- Friday, November 18 by 10 pm to Blackboard
For the second paper in this class, you will write a close reading of any of the literary texts we have read since you turned in your first paper (Zone One, Oryx and Crake, “Everything Ravaged, Everything Burned,” Safe Area Goražde). Close reading is a specific method of literary analysis. Doing a “close reading” means you will make an original argument about your interpretation of the text that is based in specific evidence from that text. In a close reading paper you are trying to answer the question: “so what?” So you’ve found a specific pattern in the text (as you have all done): so what? What does this pattern mean, in terms of the text as a whole? Why/how is it important to our understanding of the text as a whole?
Details & Requirements
The requirements for your close reading essay are minimal:
- 5-6 pages double-spaced (1800-2200 words)
- Citations and format according to some established citation style (MLA and Chicago style are generally the easiest for text. See the assignment page on our course site for links to online resources about how to format your paper using these styles).
- Argue for your own original interpretation of one aspect of your chosen text using specific evidence from the text to build your case.
Writing a successful close reading paper takes time and practice. Doing it well is more difficult than it seems. If you’re asking the right kinds of questions of your chosen text, your analysis should – in a clear and structured way – bring out and emphasize the complexity of the text you are writing about, not “solve” or do away with this complexity. Our goal here is to invite complexity, NOT necessarily to make things simpler. If you do this, it will be difficult to stay within the word limit because you will have so much to say. Try to come as close as you can, however, because learning how to manage the scope of your argument is also an important skill. This may mean leaving some of your ideas out. Decide what you can reasonably tackle in 4-5 pages. On the other hand, if you find that you are struggling to write 1400 words about your text, that is likely an indication that you are not digging deep enough, that you need to ask different kinds of questions, or that you should shift the focus of your argument and/or idea. If you find yourself in this position, I strongly recommend you come talk to me. I can help you.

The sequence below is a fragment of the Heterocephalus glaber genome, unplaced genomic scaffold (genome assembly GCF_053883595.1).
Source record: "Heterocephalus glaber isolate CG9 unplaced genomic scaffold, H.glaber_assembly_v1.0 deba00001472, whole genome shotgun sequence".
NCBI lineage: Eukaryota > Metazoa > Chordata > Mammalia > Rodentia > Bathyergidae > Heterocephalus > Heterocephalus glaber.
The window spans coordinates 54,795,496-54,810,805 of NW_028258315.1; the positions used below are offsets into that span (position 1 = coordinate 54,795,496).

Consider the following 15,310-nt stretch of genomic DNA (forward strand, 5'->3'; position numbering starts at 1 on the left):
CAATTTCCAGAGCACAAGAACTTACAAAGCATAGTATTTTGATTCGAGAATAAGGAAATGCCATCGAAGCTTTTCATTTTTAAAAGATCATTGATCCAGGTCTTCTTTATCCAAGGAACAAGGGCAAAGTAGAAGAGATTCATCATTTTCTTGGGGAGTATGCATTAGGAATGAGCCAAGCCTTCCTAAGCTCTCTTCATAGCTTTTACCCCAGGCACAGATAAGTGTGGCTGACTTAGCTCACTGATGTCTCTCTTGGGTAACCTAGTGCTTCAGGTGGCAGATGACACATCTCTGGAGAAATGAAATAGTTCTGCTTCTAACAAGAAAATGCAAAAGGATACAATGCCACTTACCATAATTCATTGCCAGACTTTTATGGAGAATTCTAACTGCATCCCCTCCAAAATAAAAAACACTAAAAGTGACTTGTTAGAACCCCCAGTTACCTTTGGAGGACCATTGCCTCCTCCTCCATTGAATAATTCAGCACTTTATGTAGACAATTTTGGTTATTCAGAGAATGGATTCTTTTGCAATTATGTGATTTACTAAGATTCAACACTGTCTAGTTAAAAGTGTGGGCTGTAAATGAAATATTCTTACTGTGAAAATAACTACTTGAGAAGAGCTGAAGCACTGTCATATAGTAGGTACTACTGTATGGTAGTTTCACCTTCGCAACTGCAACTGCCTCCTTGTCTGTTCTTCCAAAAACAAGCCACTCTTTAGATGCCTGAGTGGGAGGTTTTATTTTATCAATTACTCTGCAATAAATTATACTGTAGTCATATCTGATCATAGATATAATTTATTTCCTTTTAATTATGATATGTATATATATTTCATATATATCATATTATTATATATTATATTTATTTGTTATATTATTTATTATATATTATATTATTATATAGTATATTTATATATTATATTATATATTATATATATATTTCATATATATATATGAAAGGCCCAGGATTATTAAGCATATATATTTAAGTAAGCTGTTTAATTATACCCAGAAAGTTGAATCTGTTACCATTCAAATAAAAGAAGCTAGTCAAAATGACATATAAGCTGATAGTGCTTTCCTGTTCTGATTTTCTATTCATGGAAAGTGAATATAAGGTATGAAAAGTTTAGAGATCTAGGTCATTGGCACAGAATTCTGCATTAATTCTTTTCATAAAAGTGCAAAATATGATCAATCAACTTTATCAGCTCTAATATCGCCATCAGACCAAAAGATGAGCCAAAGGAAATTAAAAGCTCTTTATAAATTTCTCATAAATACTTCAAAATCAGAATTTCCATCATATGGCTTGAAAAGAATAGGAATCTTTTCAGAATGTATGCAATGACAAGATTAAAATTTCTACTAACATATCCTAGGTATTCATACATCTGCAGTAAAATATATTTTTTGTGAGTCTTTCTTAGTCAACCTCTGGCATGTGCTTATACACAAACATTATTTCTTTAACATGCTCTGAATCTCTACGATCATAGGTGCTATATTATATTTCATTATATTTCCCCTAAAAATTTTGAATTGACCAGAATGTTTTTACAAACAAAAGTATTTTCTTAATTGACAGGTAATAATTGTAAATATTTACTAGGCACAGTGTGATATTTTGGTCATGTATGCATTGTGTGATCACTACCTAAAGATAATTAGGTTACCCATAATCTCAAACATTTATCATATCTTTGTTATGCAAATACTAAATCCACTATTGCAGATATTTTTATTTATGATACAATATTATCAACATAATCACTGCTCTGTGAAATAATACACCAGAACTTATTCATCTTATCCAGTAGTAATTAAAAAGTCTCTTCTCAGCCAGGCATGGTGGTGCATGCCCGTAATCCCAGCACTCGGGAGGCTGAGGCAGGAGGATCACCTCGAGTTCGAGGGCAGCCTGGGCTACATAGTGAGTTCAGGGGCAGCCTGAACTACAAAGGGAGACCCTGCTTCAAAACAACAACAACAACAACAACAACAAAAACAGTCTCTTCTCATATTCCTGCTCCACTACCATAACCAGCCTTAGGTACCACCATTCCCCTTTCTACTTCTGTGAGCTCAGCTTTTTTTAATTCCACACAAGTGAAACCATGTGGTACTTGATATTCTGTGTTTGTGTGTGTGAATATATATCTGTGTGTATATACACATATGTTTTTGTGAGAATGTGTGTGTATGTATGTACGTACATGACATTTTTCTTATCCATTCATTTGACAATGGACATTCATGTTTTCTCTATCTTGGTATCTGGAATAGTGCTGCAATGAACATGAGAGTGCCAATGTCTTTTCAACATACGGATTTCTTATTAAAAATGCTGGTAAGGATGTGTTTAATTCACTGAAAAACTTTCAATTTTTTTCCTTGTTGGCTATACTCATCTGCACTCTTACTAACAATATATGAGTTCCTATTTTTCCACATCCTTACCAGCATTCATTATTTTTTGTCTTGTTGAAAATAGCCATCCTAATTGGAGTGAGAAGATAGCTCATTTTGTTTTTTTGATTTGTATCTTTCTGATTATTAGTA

You should organize your essay around one central idea, as opposed to providing a list of claims and observations. Remain aware of the need to make specific claims rather than vague generalizations, building your argument around specific passages, pages, scenes, or other textual elements. I expect you to present an original thesis and to work closely through the text on your own, NOT to synthesize and then regurgitate interpretations we have worked through in class.
All of the texts we read in this course, as I try to emphasize in class, contain multitudes. This is especially true for Oscar Wao. If you choose to write about this novel, you will need to think hard about how to narrow your topic so that it’s manageable in 1400-1800 words. The more specific your topic, the better off you’ll be.
This paper is worth 30% of your final grade in this course. You will be graded on the complexity, originality, specificity, and overall success of your argument, as well as on the overall presentation and polish of your writing. Do you make a compelling and effective case for your interpretation of your chosen text? Does your argument invite and engage with complexity? Is it specific? Is it original to you, or have we already worked through it entirely together in class? Is it an argument about the text’s meaning (or one of its meanings), rather than a collection of loosely organized summaries or observations about the text? Is your writing clear, polished and effectively organized?